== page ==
To date, no significant complaint of discomfort due to pressure from the Perineal Cushion has been recorded. When patients do complain, there has been some aspect of technique in the application of the splint that has been overlooked. Remember…

  • Trials using a Sager Splint in practice situations should be undertaken with the "patient" wearing loose shorts and jeans so that natural genital mobility can take place. This is important for both male and female trainees/candidates.
  • In real life situations, clothing of course, should be opened, cut, and/or removed as part of the evaluation process of the patient.

The Ischial Perineal Cushion should be placed snugly in the lateral perineal area against the thigh and the ischial tuberosity and then strapped into place before applying traction.

What advantage is there to using a Sager Splint with Anti-Shock Trousers?

Sager Splints are so versatile that Anti-Shock Trousers can be applied over the leg of a patient wearing a Sager Splint just as easily — probably easier — than on a patient not wearing a splint at all. After the Sager is applied, the patient’s fractured femur is stabilized, and it becomes easy to clothe a patient in an Anti-Shock garment. Remember…

  • The shaft of the splint is closely applied to the medial side of the thigh and the Ischial Perineal Cushion is located so that it lies in the perineal opening of the Anti-Shock garment.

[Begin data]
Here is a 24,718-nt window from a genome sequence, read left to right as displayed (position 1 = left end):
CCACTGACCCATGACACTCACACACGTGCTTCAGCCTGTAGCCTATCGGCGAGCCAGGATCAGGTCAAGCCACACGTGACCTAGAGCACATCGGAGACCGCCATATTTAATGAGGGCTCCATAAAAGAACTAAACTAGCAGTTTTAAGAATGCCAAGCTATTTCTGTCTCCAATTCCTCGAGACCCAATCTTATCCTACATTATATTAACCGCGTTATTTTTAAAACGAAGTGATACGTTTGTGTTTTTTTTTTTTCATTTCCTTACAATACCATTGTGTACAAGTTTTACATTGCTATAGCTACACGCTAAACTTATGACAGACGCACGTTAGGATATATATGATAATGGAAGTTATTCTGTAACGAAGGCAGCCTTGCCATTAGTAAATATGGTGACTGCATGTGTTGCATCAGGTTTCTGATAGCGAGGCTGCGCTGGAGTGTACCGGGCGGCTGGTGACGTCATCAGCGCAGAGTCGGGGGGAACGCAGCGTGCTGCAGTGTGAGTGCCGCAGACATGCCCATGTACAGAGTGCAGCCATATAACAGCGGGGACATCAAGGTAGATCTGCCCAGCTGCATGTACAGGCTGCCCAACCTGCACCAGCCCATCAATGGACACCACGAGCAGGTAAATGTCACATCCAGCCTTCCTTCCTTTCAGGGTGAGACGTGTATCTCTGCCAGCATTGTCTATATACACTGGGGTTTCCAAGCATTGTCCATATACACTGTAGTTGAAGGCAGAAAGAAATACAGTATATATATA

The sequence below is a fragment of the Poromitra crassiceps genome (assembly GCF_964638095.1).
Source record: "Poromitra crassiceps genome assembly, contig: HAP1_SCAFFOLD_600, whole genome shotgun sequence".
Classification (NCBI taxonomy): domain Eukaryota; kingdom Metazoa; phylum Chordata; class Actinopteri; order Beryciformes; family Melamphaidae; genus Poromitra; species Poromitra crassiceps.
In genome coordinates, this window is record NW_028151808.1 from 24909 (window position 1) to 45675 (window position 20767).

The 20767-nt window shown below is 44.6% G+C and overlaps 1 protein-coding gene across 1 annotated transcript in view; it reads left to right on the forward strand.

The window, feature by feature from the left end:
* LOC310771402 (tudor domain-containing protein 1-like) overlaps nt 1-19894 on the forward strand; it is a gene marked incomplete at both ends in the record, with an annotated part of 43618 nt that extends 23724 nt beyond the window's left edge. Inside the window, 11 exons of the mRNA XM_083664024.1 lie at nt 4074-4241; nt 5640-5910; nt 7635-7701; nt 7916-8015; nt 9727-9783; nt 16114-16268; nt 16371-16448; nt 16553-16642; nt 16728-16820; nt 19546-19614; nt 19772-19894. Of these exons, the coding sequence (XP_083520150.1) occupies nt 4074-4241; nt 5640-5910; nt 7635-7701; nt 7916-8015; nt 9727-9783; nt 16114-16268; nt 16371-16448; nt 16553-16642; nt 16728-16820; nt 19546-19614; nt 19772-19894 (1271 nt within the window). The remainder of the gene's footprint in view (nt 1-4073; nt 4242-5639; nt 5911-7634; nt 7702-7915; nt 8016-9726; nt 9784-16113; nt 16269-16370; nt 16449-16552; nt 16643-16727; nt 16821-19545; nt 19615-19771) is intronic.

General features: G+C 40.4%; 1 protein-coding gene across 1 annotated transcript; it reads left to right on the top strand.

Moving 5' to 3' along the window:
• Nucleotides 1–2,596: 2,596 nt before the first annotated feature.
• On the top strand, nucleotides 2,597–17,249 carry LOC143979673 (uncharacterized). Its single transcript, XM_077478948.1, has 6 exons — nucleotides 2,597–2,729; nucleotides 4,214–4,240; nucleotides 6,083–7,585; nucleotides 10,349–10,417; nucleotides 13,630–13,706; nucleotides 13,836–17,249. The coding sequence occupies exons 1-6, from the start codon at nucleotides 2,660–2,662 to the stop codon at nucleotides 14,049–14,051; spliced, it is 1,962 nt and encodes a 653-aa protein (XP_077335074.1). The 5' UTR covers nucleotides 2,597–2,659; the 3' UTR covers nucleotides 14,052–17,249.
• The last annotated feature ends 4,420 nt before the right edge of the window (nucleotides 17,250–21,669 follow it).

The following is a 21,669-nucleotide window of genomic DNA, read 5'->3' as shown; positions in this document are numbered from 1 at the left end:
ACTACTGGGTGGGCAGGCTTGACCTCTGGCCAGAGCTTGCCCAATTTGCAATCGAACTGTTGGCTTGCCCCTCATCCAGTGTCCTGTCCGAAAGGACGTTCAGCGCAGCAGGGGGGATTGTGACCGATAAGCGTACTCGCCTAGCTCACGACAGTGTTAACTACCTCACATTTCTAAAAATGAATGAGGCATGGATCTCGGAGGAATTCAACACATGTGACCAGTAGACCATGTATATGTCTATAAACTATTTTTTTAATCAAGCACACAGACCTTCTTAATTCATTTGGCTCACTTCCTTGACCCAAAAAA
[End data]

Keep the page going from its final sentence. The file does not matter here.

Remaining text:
• Since the splint is closely applied to the leg, there is excellent contouring of the pressure bladder of the trouser around the shaft of the splint and over the leg. The possibility of tenting between the shock trouser and the splint shaft is so small that it becomes negligible.
  • Ischial Pad Traction Splints are irregular in shape and poorly conform to the shape of a patient’s leg when Anti-Shock trousers are applied.

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Sager Splints provide medial/lateral splinting and traction as well as prevention of internal and external rotation. Is this less desirable than posterior splinting?

No, not at all. One might consider posterior splinting as most desirable if one was transporting a victim without the use of a basket, spine board, and/or stretcher. This never happens, so why provide posterior support on a device that requires posterior support to be effective? Remember…

  • Ischial Pad Traction splints must have a firm support beneath them in order to work and not slip off the ischial tuberosity. e.g. It is difficult to apply these devices in snow.
  • Time motion studies clearly reveal; an economy of time, decrease of unnecessary steps, decreased movement of the patient, and, a decrease in morbidity moving the patient from the place of injury to the hospital when a Sager splint is used.
  • Immobilization is better using a Sager Splint if the patient has a proximal fracture of the femur — which is the most common type of femoral fracture!
  • Sager’s splinting system works well with a Spine-board or Stretcher.

Will the elasticized Leg Cravats (straps) used with Sager Splints be harmful if applied directly over the fracture site?

No. The limb is immobilized by traction helping to bring the fractured bones into alignment. The three elasticized straps splint the leg — further immobilizing it and at the same time help to decrease the blood loss at the fracture site.

Sager Splints provide dynamic traction in pounds or kilograms.What happens if the calibrated spring breaks?

In over twenty-five (25) years of use there has never been an instance of the spring breaking.